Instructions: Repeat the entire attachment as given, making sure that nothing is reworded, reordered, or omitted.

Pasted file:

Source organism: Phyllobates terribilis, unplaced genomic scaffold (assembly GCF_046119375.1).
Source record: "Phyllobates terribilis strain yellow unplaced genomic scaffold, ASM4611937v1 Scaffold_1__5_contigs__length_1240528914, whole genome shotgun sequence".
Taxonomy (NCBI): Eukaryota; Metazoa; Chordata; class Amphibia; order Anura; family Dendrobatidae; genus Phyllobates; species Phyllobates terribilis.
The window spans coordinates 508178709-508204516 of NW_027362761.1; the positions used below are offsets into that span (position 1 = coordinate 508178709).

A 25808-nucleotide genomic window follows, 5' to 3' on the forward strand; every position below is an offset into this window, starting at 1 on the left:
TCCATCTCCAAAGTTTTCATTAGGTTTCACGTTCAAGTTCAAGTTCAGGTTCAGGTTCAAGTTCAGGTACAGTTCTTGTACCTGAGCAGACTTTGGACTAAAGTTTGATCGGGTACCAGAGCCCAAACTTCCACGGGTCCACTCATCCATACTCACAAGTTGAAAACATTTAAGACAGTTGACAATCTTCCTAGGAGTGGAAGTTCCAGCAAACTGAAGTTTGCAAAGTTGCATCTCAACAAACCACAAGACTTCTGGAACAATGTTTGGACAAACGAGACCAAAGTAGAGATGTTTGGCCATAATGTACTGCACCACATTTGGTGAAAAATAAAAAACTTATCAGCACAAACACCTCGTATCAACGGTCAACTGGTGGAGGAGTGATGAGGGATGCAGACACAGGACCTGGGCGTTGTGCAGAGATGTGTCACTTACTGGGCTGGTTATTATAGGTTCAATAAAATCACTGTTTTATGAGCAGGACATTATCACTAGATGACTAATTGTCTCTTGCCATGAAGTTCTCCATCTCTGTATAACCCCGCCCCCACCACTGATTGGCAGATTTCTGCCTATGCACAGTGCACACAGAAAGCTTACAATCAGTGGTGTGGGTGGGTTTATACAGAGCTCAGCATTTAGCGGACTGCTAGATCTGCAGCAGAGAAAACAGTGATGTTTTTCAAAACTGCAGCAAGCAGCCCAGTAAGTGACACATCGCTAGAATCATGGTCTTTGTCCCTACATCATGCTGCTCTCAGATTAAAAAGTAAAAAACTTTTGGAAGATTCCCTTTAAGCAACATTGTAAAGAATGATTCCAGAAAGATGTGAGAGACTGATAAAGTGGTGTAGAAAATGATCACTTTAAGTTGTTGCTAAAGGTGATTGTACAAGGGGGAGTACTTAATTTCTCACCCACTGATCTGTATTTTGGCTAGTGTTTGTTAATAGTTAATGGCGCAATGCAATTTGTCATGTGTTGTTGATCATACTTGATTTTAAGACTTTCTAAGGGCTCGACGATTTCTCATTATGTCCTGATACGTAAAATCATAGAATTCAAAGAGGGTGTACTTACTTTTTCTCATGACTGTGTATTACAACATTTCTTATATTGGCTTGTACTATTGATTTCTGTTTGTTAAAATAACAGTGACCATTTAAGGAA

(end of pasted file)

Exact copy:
Source organism: Phyllobates terribilis, unplaced genomic scaffold (assembly GCF_046119375.1).
Source record: "Phyllobates terribilis strain yellow unplaced genomic scaffold, ASM4611937v1 Scaffold_1__5_contigs__length_1240528914, whole genome shotgun sequence".
Taxonomy (NCBI): Eukaryota; Metazoa; Chordata; class Amphibia; order Anura; family Dendrobatidae; genus Phyllobates; species Phyllobates terribilis.
The window spans coordinates 508178709-508204516 of NW_027362761.1; the positions used below are offsets into that span (position 1 = coordinate 508178709).

A 25808-nucleotide genomic window follows, 5' to 3' on the forward strand; every position below is an offset into this window, starting at 1 on the left:
TCCATCTCCAAAGTTTTCATTAGGTTTCACGTTCAAGTTCAAGTTCAGGTTCAGGTTCAAGTTCAGGTACAGTTCTTGTACCTGAGCAGACTTTGGACTAAAGTTTGATCGGGTACCAGAGCCCAAACTTCCACGGGTCCACTCATCCATACTCACAAGTTGAAAACATTTAAGACAGTTGACAATCTTCCTAGGAGTGGAAGTTCCAGCAAACTGAAGTTTGCAAAGTTGCATCTCAACAAACCACAAGACTTCTGGAACAATGTTTGGACAAACGAGACCAAAGTAGAGATGTTTGGCCATAATGTACTGCACCACATTTGGTGAAAAATAAAAAACTTATCAGCACAAACACCTCGTATCAACGGTCAACTGGTGGAGGAGTGATGAGGGATGCAGACACAGGACCTGGGCGTTGTGCAGAGATGTGTCACTTACTGGGCTGGTTATTATAGGTTCAATAAAATCACTGTTTTATGAGCAGGACATTATCACTAGATGACTAATTGTCTCTTGCCATGAAGTTCTCCATCTCTGTATAACCCCGCCCCCACCACTGATTGGCAGATTTCTGCCTATGCACAGTGCACACAGAAAGCTTACAATCAGTGGTGTGGGTGGGTTTATACAGAGCTCAGCATTTAGCGGACTGCTAGATCTGCAGCAGAGAAAACAGTGATGTTTTTCAAAACTGCAGCAAGCAGCCCAGTAAGTGACACATCGCTAGAATCATGGTCTTTGTCCCTACATCATGCTGCTCTCAGATTAAAAAGTAAAAAACTTTTGGAAGATTCCCTTTAAGCAACATTGTAAAGAATGATTCCAGAAAGATGTGAGAGACTGATAAAGTGGTGTAGAAAATGATCACTTTAAGTTGTTGCTAAAGGTGATTGTACAAGGGGGAGTACTTAATTTCTCACCCACTGATCTGTATTTTGGCTAGTGTTTGTTAATAGTTAATGGCGCAATGCAATTTGTCATGTGTTGTTGATCATACTTGATTTTAAGACTTTCTAAGGGCTCGACGATTTCTCATTATGTCCTGATACGTAAAATCATAGAATTCAAAGAGGGTGTACTTACTTTTTCTCATGACTGTGTATTACAACATTTCTTATATTGGCTTGTACTATTGATTTCTGTTTGTTAAAATAACAGTGACCATTTAAGGAA